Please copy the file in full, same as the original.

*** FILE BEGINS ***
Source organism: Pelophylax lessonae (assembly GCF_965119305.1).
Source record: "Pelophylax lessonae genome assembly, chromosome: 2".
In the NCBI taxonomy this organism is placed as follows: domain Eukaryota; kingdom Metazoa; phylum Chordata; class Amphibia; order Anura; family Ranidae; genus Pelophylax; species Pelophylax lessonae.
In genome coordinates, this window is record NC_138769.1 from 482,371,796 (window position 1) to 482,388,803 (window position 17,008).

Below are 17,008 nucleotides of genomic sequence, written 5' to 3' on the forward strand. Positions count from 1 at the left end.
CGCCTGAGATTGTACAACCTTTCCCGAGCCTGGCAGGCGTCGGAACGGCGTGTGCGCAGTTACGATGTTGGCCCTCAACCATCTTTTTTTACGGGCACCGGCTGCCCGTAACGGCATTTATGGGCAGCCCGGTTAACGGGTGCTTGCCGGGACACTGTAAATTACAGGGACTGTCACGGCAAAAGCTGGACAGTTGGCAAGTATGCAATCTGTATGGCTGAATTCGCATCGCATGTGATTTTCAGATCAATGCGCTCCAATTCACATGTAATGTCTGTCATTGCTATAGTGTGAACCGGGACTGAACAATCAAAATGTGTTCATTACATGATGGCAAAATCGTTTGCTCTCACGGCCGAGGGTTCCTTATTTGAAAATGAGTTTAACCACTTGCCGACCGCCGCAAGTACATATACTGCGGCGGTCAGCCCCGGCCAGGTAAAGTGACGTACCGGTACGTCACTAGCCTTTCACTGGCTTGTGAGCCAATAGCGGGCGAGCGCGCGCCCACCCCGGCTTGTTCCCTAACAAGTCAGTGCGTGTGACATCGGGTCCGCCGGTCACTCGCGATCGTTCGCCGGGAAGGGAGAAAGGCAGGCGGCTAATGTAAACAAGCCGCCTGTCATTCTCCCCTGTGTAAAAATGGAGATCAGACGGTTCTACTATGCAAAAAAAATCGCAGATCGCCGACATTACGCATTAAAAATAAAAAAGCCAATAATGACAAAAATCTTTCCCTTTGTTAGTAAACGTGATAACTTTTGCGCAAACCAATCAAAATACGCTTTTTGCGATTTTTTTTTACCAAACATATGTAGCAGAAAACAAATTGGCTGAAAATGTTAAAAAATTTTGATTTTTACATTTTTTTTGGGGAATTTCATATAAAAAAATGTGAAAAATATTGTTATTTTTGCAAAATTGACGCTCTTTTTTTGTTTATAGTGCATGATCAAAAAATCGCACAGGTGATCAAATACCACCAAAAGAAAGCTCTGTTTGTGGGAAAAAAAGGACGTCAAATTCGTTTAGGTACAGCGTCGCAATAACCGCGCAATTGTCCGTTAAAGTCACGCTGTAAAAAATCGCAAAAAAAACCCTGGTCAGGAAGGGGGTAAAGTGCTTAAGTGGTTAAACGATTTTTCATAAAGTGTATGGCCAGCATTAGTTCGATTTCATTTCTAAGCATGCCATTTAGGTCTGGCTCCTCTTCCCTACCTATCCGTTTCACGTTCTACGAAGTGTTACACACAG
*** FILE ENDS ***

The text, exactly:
Source organism: Pelophylax lessonae (assembly GCF_965119305.1).
Source record: "Pelophylax lessonae genome assembly, chromosome: 2".
In the NCBI taxonomy this organism is placed as follows: domain Eukaryota; kingdom Metazoa; phylum Chordata; class Amphibia; order Anura; family Ranidae; genus Pelophylax; species Pelophylax lessonae.
In genome coordinates, this window is record NC_138769.1 from 482,371,796 (window position 1) to 482,388,803 (window position 17,008).

Below are 17,008 nucleotides of genomic sequence, written 5' to 3' on the forward strand. Positions count from 1 at the left end.
CGCCTGAGATTGTACAACCTTTCCCGAGCCTGGCAGGCGTCGGAACGGCGTGTGCGCAGTTACGATGTTGGCCCTCAACCATCTTTTTTTACGGGCACCGGCTGCCCGTAACGGCATTTATGGGCAGCCCGGTTAACGGGTGCTTGCCGGGACACTGTAAATTACAGGGACTGTCACGGCAAAAGCTGGACAGTTGGCAAGTATGCAATCTGTATGGCTGAATTCGCATCGCATGTGATTTTCAGATCAATGCGCTCCAATTCACATGTAATGTCTGTCATTGCTATAGTGTGAACCGGGACTGAACAATCAAAATGTGTTCATTACATGATGGCAAAATCGTTTGCTCTCACGGCCGAGGGTTCCTTATTTGAAAATGAGTTTAACCACTTGCCGACCGCCGCAAGTACATATACTGCGGCGGTCAGCCCCGGCCAGGTAAAGTGACGTACCGGTACGTCACTAGCCTTTCACTGGCTTGTGAGCCAATAGCGGGCGAGCGCGCGCCCACCCCGGCTTGTTCCCTAACAAGTCAGTGCGTGTGACATCGGGTCCGCCGGTCACTCGCGATCGTTCGCCGGGAAGGGAGAAAGGCAGGCGGCTAATGTAAACAAGCCGCCTGTCATTCTCCCCTGTGTAAAAATGGAGATCAGACGGTTCTACTATGCAAAAAAAATCGCAGATCGCCGACATTACGCATTAAAAATAAAAAAGCCAATAATGACAAAAATCTTTCCCTTTGTTAGTAAACGTGATAACTTTTGCGCAAACCAATCAAAATACGCTTTTTGCGATTTTTTTTTACCAAACATATGTAGCAGAAAACAAATTGGCTGAAAATGTTAAAAAATTTTGATTTTTACATTTTTTTTGGGGAATTTCATATAAAAAAATGTGAAAAATATTGTTATTTTTGCAAAATTGACGCTCTTTTTTTGTTTATAGTGCATGATCAAAAAATCGCACAGGTGATCAAATACCACCAAAAGAAAGCTCTGTTTGTGGGAAAAAAAGGACGTCAAATTCGTTTAGGTACAGCGTCGCAATAACCGCGCAATTGTCCGTTAAAGTCACGCTGTAAAAAATCGCAAAAAAAACCCTGGTCAGGAAGGGGGTAAAGTGCTTAAGTGGTTAAACGATTTTTCATAAAGTGTATGGCCAGCATTAGTTCGATTTCATTTCTAAGCATGCCATTTAGGTCTGGCTCCTCTTCCCTACCTATCCGTTTCACGTTCTACGAAGTGTTACACACAG